Men and woman look at things
differently, experience humor differently. So, how can we appreciate gender
differences in humor? Is there any hope?
Furthermore, how can humor be an
opportunity to foster a greater understanding between the sexes? Are there
differences that we do not want to appreciate, differences that, in fact, may
be harmful to healthy relationships?
Humor can be a means to become
closer to people, a tool for creating healthy relationships. As a form of
communication, humor can be used constructively to build self-esteem or can be
used to undermine it. It can serve as the road to reconciliation and an
appreciation of the differences between men and women or it can provide
ammunition for the battle of the sexes.
Humor can be a bonding experience,
a sharing of experience, creating a sense of belonging, a sense of partnership.
As a form of self-presentation and expression of cleverness, humor can be a
valuable form of entertainment for the entertainer and the entertainee, a means for laughing, playing, and having fun
together. It also can serve as an expression of love, a building block in the
foundation for fun-loving, passionate, committed relationships.
In the words of the Russian
novelist, Fyodor Dostoevsky: “If you wish to glimpse inside a human soul and
get to know someone, don’t bother analyzing their ways of being silent, of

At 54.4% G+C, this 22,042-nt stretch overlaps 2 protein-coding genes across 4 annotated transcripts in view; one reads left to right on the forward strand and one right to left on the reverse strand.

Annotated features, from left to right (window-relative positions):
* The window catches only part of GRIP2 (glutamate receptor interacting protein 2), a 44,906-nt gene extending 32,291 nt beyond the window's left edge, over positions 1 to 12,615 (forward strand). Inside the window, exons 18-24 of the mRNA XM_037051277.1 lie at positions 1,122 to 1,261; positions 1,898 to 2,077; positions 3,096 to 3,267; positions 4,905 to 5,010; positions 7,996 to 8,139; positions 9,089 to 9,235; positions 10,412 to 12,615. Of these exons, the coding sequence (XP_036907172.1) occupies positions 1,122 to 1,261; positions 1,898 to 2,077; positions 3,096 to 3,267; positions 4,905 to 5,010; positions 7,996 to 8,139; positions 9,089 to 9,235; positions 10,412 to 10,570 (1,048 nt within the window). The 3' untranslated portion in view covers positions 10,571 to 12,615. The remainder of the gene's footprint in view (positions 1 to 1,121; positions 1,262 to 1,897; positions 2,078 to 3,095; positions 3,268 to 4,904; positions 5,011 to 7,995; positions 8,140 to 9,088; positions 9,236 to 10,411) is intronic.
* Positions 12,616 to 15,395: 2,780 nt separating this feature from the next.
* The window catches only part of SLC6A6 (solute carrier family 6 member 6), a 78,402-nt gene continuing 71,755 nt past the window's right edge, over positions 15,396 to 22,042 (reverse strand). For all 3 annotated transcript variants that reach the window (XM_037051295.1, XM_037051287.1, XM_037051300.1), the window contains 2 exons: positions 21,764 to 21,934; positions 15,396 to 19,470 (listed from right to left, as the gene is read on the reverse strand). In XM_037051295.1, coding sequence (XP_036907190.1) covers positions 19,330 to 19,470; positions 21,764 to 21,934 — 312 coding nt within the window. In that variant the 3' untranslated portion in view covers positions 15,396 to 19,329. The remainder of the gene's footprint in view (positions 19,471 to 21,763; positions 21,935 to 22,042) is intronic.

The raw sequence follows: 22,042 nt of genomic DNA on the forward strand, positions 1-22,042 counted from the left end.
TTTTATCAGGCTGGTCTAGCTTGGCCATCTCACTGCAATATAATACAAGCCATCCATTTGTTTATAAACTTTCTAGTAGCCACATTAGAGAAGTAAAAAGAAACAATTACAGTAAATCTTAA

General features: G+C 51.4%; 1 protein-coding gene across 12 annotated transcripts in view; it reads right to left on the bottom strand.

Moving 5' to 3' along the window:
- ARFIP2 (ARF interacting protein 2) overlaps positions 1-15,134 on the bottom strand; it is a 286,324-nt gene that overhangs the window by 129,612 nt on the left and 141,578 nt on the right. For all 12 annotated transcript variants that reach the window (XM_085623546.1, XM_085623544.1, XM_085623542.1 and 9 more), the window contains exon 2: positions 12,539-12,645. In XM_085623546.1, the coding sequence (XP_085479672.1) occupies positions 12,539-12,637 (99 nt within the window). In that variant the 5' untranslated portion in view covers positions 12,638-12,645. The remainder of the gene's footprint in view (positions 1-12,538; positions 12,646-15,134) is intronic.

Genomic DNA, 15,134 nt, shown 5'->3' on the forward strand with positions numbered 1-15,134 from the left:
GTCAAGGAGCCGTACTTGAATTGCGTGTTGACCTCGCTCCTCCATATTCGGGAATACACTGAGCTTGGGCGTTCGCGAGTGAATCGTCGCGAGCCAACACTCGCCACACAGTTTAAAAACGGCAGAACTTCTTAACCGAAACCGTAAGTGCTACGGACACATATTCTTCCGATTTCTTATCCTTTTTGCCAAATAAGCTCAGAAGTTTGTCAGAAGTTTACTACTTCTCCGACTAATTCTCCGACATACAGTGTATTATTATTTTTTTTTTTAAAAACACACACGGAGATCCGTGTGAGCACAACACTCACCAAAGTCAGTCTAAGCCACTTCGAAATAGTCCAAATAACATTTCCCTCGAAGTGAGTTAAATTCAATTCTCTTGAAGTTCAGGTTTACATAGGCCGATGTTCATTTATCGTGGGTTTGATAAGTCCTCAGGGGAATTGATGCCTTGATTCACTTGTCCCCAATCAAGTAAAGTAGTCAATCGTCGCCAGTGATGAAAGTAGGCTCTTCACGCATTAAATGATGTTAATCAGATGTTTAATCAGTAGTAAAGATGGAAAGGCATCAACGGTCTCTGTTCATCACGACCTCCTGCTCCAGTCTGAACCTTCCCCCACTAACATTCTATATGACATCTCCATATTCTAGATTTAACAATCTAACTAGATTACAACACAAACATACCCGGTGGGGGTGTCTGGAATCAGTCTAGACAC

talking, of weeping, or seeing how much they are moved by noble ideas; you’ll
get better results if you just watch them laugh. If they laugh well, they’re
good people” (adapted to inclusive language).
Actor Joanne Woodward has another
take on the importance of humor in relationships: “Sexiness wears thin after a
while and beauty fades, but to be married to a man who makes you laugh every
day, ah, now that’s a real treat.” Woodward has been married for forty-six
years to my favorite blue-eyed actor, social activist and entrepreneur, Paul
“While attending a marriage seminar
on communication, my husband and I listened to the instructor declare, ‘It is
essential that husbands and wives know the things that are important to each
other.’ He addressed the men. ‘Can you describe your wife’s goals, her dreams?
Do you know her favorite song, her favorite flower?’ My husband leaned over,
touched my arm tenderly and whispered, ‘Pillsbury All-Purpose, isn’t it?’”